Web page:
Groping Is ‘No Big Deal,’ Trump Supporter Tells Her Daughters On MSNBC

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Written by Dana Sanchez

A mother in Bozeman, Montana, used her moment in the national spotlight to give what she considered valuable life lessons to her daughters, telling them during a live interview on MSNBC that “groping is no big deal.”

Even if the assault allegations against Brett Kavanaugh are true, it “doesn’t take away from his character and his job to do what he needs to do as a Supreme Court nominee,” the unidentified woman told her daughters.

Kavanaugh has been accused of sexually assaulting Christine Blasey Ford when they were both high schoolers. Ford is a psychologist and professor of statistics at Palo Alto University. While that makes her credible, her story is full of holes, New York Post reported.

A total of three women are now accusing Kavanaugh of alleged inappropriate behavior. The newest accuser, Julie Swetnick, was identified by her lawyer Michael Avenatti on Twitter Wednesday morning. She said Kavanaugh and his friend Mark Judge were present at a party where she was drugged and gang raped, CNN reported.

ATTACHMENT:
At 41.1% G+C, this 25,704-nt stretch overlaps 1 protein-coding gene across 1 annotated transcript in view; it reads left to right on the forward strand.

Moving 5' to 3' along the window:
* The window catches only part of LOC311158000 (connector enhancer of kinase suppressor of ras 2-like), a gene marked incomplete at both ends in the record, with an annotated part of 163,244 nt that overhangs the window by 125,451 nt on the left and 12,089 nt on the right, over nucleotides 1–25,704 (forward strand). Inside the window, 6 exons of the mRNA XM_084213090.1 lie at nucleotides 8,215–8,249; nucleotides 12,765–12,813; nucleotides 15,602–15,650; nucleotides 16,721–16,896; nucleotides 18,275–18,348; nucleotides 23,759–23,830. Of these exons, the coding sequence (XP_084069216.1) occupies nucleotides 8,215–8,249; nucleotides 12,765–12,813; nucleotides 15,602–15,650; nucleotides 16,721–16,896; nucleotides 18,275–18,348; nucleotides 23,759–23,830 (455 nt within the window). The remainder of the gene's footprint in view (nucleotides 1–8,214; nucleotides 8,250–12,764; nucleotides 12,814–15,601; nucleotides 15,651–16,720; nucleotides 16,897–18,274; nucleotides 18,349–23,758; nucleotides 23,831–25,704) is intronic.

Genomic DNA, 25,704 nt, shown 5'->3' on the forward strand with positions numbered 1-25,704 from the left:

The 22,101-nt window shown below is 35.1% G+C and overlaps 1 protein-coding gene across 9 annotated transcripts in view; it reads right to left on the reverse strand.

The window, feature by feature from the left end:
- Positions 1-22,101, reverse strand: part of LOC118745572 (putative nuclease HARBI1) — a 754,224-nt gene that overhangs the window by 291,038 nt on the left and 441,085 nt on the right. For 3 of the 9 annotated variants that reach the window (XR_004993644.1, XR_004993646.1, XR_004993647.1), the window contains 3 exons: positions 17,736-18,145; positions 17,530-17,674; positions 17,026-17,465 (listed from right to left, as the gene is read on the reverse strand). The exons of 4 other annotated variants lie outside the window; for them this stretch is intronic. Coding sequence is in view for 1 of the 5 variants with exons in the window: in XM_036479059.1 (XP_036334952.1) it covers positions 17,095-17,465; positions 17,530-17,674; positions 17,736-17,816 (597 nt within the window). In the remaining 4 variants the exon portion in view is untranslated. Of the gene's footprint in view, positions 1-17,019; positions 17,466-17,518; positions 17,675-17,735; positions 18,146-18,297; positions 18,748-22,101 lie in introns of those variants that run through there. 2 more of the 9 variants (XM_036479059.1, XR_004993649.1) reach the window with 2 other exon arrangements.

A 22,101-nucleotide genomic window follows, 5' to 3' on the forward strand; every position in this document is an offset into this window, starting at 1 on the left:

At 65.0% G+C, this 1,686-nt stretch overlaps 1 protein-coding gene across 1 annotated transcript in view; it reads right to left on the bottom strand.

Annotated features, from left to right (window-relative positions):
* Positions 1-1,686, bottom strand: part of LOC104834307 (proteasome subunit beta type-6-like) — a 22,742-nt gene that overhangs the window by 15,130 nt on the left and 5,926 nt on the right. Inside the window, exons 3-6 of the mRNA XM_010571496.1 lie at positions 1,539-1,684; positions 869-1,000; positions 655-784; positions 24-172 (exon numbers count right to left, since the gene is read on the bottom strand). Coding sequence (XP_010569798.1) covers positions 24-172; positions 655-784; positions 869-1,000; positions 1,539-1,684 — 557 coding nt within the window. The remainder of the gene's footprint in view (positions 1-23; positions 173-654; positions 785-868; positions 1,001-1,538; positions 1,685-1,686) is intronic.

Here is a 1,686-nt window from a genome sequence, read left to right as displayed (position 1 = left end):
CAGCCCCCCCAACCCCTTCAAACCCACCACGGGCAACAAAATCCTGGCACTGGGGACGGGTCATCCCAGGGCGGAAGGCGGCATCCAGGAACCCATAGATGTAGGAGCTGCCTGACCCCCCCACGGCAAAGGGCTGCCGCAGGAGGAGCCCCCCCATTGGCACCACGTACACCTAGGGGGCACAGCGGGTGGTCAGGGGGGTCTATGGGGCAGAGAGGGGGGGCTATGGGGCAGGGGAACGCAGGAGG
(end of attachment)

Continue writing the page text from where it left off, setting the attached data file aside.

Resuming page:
Ford is not accusing Kavanaugh of groping. She is accusing him of violent attempted rape. “I thought he might inadvertently kill me. He was trying to attack me and remove my clothing,” she told The Washington Post, recounting the alleged incident at a high school party “one summer in the early 1980s.”

The Trump supporter said on MSNBC, “We’re all sick and tired of hearing about the Kavanaugh thing because it’s not supported by any facts or evidence whatsoever.”

Her view reflects the majority of Republicans, Mediaite reported. Even if Ford’s claims are true, 54 percent of Republicans want him to be confirmed, according to a recent NPR/PBS NewsHour/Marist poll.

“Groping a woman? At 18?” the woman said, before asking her daughters, “I mean, how many guys do you know who think that’s no big deal?”

The two girls nodded and appeared to agree, while the mother reiterated, “It’s not a big deal.”

Kavanaugh said on Fox News on Monday night, “I had never sexually assaulted anyone, not in high school, not ever. I’ve always treated women with dignity and respect.”

Groping is more than a joke — and quite often it’s a crime, wrote Joanna L. Grossman in a Vox column in January. Grossman is the Ellen K. Solender Endowed Chair in Women and Law at SMU Dedman School of Law.

“Given the national conversation about sexual harassment by powerful bosses, groping in almost all cases will meet the definition of unlawful sexual harassment.” — Joanna L. Grossman

groping
Sen. Al Franken, a Minnesota Democrat, resigned after admitting to groping. AP Photo: Alex Brandon